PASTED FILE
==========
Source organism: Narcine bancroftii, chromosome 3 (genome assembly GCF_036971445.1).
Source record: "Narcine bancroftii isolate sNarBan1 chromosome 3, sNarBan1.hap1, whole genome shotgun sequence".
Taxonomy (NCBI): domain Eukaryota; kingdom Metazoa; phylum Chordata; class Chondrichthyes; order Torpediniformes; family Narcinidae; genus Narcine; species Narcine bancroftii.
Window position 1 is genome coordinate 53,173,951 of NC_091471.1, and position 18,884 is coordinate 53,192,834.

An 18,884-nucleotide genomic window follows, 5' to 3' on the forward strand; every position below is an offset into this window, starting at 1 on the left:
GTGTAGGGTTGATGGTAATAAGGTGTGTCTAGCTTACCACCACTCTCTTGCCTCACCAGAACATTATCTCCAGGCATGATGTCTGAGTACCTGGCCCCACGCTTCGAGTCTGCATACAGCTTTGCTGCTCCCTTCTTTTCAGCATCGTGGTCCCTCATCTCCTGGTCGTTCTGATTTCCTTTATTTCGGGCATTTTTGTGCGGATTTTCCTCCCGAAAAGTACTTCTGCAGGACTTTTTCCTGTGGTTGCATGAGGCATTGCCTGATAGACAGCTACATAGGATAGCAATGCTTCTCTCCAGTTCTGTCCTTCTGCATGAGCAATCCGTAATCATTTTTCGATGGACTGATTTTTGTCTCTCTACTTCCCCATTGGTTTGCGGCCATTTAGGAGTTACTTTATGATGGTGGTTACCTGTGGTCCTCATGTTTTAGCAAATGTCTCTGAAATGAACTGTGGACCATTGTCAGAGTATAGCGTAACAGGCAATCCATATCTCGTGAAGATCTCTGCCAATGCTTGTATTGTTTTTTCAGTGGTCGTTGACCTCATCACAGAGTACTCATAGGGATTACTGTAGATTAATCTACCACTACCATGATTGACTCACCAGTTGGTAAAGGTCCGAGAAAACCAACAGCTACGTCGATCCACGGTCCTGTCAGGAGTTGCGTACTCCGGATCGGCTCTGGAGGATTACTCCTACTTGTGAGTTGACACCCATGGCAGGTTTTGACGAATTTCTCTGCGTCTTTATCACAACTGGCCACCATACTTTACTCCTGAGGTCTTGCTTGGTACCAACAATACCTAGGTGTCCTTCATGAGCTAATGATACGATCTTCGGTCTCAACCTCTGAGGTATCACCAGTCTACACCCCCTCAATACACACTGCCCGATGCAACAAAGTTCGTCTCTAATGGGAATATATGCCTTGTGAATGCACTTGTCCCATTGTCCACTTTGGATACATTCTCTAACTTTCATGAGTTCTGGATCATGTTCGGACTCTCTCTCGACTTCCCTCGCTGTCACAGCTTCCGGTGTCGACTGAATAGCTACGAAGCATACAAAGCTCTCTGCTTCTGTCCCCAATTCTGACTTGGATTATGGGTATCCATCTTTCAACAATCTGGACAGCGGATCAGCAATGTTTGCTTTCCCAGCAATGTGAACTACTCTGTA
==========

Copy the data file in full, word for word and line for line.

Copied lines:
Source organism: Narcine bancroftii, chromosome 3 (genome assembly GCF_036971445.1).
Source record: "Narcine bancroftii isolate sNarBan1 chromosome 3, sNarBan1.hap1, whole genome shotgun sequence".
Taxonomy (NCBI): domain Eukaryota; kingdom Metazoa; phylum Chordata; class Chondrichthyes; order Torpediniformes; family Narcinidae; genus Narcine; species Narcine bancroftii.
Window position 1 is genome coordinate 53,173,951 of NC_091471.1, and position 18,884 is coordinate 53,192,834.

An 18,884-nucleotide genomic window follows, 5' to 3' on the forward strand; every position below is an offset into this window, starting at 1 on the left:
GTGTAGGGTTGATGGTAATAAGGTGTGTCTAGCTTACCACCACTCTCTTGCCTCACCAGAACATTATCTCCAGGCATGATGTCTGAGTACCTGGCCCCACGCTTCGAGTCTGCATACAGCTTTGCTGCTCCCTTCTTTTCAGCATCGTGGTCCCTCATCTCCTGGTCGTTCTGATTTCCTTTATTTCGGGCATTTTTGTGCGGATTTTCCTCCCGAAAAGTACTTCTGCAGGACTTTTTCCTGTGGTTGCATGAGGCATTGCCTGATAGACAGCTACATAGGATAGCAATGCTTCTCTCCAGTTCTGTCCTTCTGCATGAGCAATCCGTAATCATTTTTCGATGGACTGATTTTTGTCTCTCTACTTCCCCATTGGTTTGCGGCCATTTAGGAGTTACTTTATGATGGTGGTTACCTGTGGTCCTCATGTTTTAGCAAATGTCTCTGAAATGAACTGTGGACCATTGTCAGAGTATAGCGTAACAGGCAATCCATATCTCGTGAAGATCTCTGCCAATGCTTGTATTGTTTTTTCAGTGGTCGTTGACCTCATCACAGAGTACTCATAGGGATTACTGTAGATTAATCTACCACTACCATGATTGACTCACCAGTTGGTAAAGGTCCGAGAAAACCAACAGCTACGTCGATCCACGGTCCTGTCAGGAGTTGCGTACTCCGGATCGGCTCTGGAGGATTACTCCTACTTGTGAGTTGACACCCATGGCAGGTTTTGACGAATTTCTCTGCGTCTTTATCACAACTGGCCACCATACTTTACTCCTGAGGTCTTGCTTGGTACCAACAATACCTAGGTGTCCTTCATGAGCTAATGATACGATCTTCGGTCTCAACCTCTGAGGTATCACCAGTCTACACCCCCTCAATACACACTGCCCGATGCAACAAAGTTCGTCTCTAATGGGAATATATGCCTTGTGAATGCACTTGTCCCATTGTCCACTTTGGATACATTCTCTAACTTTCATGAGTTCTGGATCATGTTCGGACTCTCTCTCGACTTCCCTCGCTGTCACAGCTTCCGGTGTCGACTGAATAGCTACGAAGCATACAAAGCTCTCTGCTTCTGTCCCCAATTCTGACTTGGATTATGGGTATCCATCTTTCAACAATCTGGACAGCGGATCAGCAATGTTTGCTTTCCCAGCAATGTGAACTACTCTGTA